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College of Food, Agricultural, and Environmental Sciences


Know Soil Nutrient Needs for Best Continuous Corn Management

February 26, 2007

WOOSTER, Ohio – Knowing a soil's nutrient levels increases options for fertility management and can help maintain productivity in a continuous corn operation.

Robert Mullen, an Ohio State University Extension soil fertility specialist with the Ohio Agricultural Research and Development Center, said that a simple soil test can reveal all that a grower needs to know about a field's condition, which can lead to smarter fertility management and potential alternative options.

"One of the biggest issues facing growers under continuous corn production is the increased amount of nitrogen use – generally 40 pounds more than in a corn/soybean rotation – and the higher costs that come with using commercial fertilizer," said Mullen. "Growers are looking for ways to not invest in as much nitrogen or to cut corners with other crop nutrient requirements. Pay attention to soil tests. The quality of the crop is a function of the operation of the soil."

Soil tests measure the level of nutrients, such as phosphorus and potassium, as well as the soil pH. Though nitrogen is an expenditure that must be made every year on a corn crop, growers have the ability to adjust their phosphorus and potassium levels. By knowing those levels through soil testing, growers under continuous corn production can effectively budget fertility rates, said Mullen.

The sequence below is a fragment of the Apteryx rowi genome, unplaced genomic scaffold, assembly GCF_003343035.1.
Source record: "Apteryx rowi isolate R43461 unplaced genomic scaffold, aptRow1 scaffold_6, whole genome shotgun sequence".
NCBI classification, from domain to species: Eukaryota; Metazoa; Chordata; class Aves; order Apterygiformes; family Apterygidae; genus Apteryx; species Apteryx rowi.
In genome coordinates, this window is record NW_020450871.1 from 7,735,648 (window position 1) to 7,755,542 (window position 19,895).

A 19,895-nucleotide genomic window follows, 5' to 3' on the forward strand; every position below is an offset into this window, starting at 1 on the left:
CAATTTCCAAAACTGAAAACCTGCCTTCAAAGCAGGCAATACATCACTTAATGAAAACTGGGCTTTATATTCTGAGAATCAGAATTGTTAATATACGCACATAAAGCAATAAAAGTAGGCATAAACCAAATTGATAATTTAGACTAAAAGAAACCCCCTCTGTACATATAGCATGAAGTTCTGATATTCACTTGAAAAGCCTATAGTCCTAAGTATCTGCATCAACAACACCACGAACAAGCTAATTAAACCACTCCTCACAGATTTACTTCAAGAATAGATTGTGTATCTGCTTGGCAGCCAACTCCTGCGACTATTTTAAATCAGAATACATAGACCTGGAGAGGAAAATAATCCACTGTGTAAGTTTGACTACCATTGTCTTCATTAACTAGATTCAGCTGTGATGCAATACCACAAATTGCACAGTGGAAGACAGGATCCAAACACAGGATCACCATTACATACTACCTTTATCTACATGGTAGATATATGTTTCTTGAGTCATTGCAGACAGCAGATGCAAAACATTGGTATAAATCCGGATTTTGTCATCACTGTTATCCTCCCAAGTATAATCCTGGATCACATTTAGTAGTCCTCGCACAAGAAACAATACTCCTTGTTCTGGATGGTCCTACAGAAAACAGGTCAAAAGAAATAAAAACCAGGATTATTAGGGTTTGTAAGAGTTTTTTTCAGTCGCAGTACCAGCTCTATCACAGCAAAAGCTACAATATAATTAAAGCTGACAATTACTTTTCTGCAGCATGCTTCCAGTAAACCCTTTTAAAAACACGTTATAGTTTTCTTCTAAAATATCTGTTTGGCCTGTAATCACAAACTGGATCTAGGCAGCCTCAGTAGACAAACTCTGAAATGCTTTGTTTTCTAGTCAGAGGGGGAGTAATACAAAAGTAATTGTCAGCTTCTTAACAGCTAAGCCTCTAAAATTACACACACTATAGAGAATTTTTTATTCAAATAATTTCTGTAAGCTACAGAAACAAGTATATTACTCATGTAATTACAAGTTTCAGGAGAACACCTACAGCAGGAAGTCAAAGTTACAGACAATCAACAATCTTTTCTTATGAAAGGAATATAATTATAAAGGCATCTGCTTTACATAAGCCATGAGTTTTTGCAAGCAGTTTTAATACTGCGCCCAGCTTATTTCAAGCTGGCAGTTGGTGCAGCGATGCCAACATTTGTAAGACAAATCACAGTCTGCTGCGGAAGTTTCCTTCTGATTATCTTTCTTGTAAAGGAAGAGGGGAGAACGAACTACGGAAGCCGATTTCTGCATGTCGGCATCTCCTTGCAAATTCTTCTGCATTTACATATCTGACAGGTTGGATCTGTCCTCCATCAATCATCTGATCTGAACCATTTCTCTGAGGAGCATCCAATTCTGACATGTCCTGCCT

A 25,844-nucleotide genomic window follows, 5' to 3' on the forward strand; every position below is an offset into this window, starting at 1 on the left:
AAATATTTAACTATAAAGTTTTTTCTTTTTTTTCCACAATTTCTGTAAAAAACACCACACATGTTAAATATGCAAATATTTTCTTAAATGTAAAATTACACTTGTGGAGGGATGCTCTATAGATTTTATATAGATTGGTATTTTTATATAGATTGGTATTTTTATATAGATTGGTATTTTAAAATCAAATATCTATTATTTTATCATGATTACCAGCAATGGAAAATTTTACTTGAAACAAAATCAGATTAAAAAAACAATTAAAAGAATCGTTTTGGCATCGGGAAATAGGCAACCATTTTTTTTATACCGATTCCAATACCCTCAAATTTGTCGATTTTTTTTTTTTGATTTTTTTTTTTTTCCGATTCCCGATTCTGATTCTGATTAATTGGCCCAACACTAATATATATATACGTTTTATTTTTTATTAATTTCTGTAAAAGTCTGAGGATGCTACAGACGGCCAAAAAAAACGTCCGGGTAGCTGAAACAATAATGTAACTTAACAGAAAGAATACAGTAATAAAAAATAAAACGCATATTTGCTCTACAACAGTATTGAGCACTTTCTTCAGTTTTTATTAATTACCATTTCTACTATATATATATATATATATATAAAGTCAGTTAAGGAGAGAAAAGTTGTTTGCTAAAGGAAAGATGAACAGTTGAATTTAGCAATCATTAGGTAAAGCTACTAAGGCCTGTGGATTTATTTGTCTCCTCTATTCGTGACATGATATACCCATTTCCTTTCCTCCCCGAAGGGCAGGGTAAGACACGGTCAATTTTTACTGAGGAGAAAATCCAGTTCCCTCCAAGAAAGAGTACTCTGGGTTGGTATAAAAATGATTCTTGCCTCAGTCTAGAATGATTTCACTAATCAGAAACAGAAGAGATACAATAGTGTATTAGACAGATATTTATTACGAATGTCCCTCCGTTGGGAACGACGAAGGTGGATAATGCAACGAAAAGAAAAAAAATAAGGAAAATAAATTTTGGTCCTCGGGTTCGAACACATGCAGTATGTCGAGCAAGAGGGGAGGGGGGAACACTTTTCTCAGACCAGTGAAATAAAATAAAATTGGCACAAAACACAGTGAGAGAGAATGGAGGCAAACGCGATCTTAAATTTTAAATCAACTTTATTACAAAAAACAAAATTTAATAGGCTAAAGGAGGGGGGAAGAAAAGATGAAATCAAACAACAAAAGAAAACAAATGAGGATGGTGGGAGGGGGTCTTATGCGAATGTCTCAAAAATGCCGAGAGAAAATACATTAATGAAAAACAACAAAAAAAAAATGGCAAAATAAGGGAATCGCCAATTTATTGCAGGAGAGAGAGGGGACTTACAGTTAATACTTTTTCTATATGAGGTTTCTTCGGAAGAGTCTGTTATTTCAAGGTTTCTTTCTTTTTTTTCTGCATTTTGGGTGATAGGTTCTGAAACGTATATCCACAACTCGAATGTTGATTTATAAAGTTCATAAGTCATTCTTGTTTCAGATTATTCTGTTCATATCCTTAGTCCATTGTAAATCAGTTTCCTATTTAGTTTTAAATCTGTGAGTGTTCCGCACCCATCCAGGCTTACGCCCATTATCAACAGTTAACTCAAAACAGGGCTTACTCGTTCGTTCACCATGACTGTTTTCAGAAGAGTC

"Phosphorus and potassium are nutrients that don't deplete every year, like nitrogen. If the soil has an adequate level of phosphorus and potassium, you don't need to add more. Then that money can be used toward the investment of more nitrogen," said Mullen. "Additionally, growers must keep in mind that excess phosphorus can be an environmental hazard in the form of run-off. So maintaining proper levels of phosphorus in the soil is important."

Soil tests can also come in handy to identify the pH of the soil.

"Nitrogen fertilizer is a soil-acidifying reaction, so growers might think about liming more frequently to maintain the pH at around 6," said Mullen. "A soil test will tell a grower the soil pH and whether he needs to lime. If the pH is fine, then you don't have to lime."

If budgeting for additional commercial fertilizer is not an option, Mullen said other alternatives might exist with regard to fertility management.

One option is manure application.

"If you have access to it, manure is a really nice resource of nitrogen, potassium and phosphorus," said Mullen. "Manure can be used to offset some of the commercial nitrogen fertilizer costs. It's just a function of knowing how much to add to the soil."

Mullen said that even with manure application, soil tests are important.

"You can oversupply a field with nutrients that it doesn't need or can pose environmental problems," said Mullen. "Knowing what fields need the manure – not just spreading the manure on the fields closest to the barn – is an important aspect of fertility management."

Additional OARDC research on fertility management includes: comparing phosphorus and potassium fertilization between a corn after corn rotation and a corn/soybean rotation; analyzing nitrogen rates among different corn hybrids; the use of cover crops in crop rotation; and improving manure management.

Mullen recommends that growers conduct soil tests either in the fall or spring after corn or soybeans, or in the summer after wheat harvest. The key is to be consistent about the time of sampling when soil samples are collected. For example, if a grower has historically sampled in the spring, then continue to follow that routine.

For more information on managing a continuous corn rotation, log on to OSU Extension Agronomic Crops Team Web site at

Candace Pollock
Robert Mullen